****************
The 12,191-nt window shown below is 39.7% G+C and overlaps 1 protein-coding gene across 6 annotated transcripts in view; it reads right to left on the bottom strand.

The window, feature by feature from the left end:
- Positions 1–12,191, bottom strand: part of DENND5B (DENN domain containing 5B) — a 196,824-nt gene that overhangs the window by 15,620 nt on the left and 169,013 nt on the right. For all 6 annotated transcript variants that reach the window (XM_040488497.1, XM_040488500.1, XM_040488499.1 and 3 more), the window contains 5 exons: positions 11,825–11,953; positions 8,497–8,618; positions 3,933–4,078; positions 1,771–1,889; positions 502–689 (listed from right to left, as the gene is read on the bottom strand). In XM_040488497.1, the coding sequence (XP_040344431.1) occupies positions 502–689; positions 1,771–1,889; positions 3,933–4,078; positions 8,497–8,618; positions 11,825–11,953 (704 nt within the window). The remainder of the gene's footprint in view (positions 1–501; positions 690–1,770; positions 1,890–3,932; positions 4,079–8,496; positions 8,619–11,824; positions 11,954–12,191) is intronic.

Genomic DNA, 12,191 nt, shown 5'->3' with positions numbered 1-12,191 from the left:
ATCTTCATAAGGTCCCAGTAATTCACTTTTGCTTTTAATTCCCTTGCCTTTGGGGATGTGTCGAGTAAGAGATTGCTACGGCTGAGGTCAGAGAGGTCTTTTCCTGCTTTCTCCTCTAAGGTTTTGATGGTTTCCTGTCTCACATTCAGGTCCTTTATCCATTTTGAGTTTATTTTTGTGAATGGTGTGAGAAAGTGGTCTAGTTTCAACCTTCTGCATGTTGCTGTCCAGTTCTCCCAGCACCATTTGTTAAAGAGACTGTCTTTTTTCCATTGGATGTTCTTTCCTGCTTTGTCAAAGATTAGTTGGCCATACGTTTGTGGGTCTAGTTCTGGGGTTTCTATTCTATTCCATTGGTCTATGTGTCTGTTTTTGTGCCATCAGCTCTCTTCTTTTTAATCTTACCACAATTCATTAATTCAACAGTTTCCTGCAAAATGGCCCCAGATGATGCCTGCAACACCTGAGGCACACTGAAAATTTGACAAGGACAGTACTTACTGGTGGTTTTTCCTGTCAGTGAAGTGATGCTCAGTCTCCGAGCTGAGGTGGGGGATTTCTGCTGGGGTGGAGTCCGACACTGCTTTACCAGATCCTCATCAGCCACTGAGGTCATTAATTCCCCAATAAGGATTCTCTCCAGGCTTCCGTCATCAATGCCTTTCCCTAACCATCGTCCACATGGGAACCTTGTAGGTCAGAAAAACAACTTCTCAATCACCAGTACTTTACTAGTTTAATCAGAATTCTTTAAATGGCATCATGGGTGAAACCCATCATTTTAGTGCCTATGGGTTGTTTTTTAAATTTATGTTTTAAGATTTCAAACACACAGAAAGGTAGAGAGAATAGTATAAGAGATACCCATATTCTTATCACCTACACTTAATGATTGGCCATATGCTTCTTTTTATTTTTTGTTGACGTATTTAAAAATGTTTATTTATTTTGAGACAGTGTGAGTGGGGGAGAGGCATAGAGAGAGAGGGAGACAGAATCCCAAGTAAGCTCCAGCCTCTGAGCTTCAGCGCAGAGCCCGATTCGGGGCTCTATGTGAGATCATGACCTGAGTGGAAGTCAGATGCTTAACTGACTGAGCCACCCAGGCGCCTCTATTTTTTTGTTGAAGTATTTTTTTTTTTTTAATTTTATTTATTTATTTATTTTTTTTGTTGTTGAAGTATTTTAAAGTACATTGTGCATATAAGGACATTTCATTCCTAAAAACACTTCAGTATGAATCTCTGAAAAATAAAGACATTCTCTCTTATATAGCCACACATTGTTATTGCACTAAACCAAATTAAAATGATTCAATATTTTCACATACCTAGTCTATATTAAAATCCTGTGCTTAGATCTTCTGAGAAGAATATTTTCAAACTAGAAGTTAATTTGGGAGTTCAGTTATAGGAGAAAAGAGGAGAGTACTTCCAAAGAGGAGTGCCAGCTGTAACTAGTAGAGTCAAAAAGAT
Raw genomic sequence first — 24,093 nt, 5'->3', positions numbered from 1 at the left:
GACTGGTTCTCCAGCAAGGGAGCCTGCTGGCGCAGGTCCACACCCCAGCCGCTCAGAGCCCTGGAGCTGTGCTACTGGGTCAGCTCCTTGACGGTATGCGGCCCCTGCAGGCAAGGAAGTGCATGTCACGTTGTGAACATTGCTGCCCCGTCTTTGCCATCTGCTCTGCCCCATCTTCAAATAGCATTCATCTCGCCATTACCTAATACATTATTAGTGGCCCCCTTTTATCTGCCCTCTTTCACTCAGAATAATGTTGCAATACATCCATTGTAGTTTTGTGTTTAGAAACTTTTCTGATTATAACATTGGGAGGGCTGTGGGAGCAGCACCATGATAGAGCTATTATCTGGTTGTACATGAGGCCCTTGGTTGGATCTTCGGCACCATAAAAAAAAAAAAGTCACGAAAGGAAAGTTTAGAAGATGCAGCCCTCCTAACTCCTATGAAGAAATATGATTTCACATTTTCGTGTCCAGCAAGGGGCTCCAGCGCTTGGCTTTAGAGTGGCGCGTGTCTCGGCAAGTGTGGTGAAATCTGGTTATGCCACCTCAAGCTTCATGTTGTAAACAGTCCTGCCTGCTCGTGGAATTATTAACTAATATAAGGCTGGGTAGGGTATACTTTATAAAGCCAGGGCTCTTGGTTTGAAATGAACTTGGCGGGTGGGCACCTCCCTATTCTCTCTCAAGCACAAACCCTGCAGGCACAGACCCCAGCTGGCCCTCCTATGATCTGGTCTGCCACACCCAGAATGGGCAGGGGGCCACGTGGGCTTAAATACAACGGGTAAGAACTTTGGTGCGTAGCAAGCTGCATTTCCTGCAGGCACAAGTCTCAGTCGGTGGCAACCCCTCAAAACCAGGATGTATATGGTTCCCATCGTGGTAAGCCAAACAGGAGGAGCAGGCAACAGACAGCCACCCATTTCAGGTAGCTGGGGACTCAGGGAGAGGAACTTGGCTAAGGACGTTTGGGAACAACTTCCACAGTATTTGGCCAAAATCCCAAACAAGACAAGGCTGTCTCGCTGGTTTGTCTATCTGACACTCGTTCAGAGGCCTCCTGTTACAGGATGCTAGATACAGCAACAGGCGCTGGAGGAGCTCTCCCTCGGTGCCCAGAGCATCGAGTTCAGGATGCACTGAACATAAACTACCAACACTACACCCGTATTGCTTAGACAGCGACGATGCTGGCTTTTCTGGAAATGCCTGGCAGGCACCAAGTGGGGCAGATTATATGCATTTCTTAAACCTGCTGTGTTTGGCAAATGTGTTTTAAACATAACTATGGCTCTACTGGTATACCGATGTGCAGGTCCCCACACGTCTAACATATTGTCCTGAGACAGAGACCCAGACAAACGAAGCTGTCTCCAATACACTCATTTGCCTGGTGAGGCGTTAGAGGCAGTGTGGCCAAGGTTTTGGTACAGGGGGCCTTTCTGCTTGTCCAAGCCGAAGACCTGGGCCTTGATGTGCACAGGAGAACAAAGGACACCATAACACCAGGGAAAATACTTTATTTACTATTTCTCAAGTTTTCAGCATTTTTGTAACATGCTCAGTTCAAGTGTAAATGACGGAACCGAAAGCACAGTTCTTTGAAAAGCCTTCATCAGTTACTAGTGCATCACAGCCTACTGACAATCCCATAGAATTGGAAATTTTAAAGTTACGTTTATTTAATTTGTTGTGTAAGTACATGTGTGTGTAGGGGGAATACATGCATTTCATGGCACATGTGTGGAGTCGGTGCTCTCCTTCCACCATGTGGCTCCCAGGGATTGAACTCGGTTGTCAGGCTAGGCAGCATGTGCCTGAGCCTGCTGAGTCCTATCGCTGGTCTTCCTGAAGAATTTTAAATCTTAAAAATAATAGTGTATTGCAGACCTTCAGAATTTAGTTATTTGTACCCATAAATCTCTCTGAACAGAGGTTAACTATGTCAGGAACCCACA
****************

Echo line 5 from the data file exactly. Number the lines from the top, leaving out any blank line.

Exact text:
ATCTTCATAAGGTCCCAGTAATTCACTTTTGCTTTTAATTCCCTTGCCTTTGGGGATGTGTCGAGTAAGAGATTGCTACGGCTGAGGTCAGAGAGGTCTTTTCCTGCTTTCTCCTCTAAGGTTTTGATGGTTTCCTGTCTCACATTCAGGTCCTTTATCCATTTTGAGTTTATTTTTGTGAATGGTGTGAGAAAGTGGTCTAGTTTCAACCTTCTGCATGTTGCTGTCCAGTTCTCCCAGCACCATTTGTTAAAGAGACTGTCTTTTTTCCATTGGATGTTCTTTCCTGCTTTGTCAAAGATTAGTTGGCCATACGTTTGTGGGTCTAGTTCTGGGGTTTCTATTCTATTCCATTGGTCTATGTGTCTGTTTTTGTGCCATCAGCTCTCTTCTTTTTAATCTTACCACAATTCATTAATTCAACAGTTTCCTGCAAAATGGCCCCAGATGATGCCTGCAACACCTGAGGCACACTGAAAATTTGACAAGGACAGTACTTACTGGTGGTTTTTCCTGTCAGTGAAGTGATGCTCAGTCTCCGAGCTGAGGTGGGGGATTTCTGCTGGGGTGGAGTCCGACACTGCTTTACCAGATCCTCATCAGCCACTGAGGTCATTAATTCCCCAATAAGGATTCTCTCCAGGCTTCCGTCATCAATGCCTTTCCCTAACCATCGTCCACATGGGAACCTTGTAGGTCAGAAAAACAACTTCTCAATCACCAGTACTTTACTAGTTTAATCAGAATTCTTTAAATGGCATCATGGGTGAAACCCATCATTTTAGTGCCTATGGGTTGTTTTTTAAATTTATGTTTTAAGATTTCAAACACACAGAAAGGTAGAGAGAATAGTATAAGAGATACCCATATTCTTATCACCTACACTTAATGATTGGCCATATGCTTCTTTTTATTTTTTGTTGACGTATTTAAAAATGTTTATTTATTTTGAGACAGTGTGAGTGGGGGAGAGGCATAGAGAGAGAGGGAGACAGAATCCCAAGTAAGCTCCAGCCTCTGAGCTTCAGCGCAGAGCCCGATTCGGGGCTCTATGTGAGATCATGACCTGAGTGGAAGTCAGATGCTTAACTGACTGAGCCACCCAGGCGCCTCTATTTTTTTGTTGAAGTATTTTTTTTTTTTTAATTTTATTTATTTATTTATTTTTTTTGTTGTTGAAGTATTTTAAAGTACATTGTGCATATAAGGACATTTCATTCCTAAAAACACTTCAGTATGAATCTCTGAAAAATAAAGACATTCTCTCTTATATAGCCACACATTGTTATTGCACTAAACCAAATTAAAATGATTCAATATTTTCACATACCTAGTCTATATTAAAATCCTGTGCTTAGATCTTCTGAGAAGAATATTTTCAAACTAGAAGTTAATTTGGGAGTTCAGTTATAGGAGAAAAGAGGAGAGTACTTCCAAAGAGGAGTGCCAGCTGTAACTAGTAGAGTCAAAAAGAT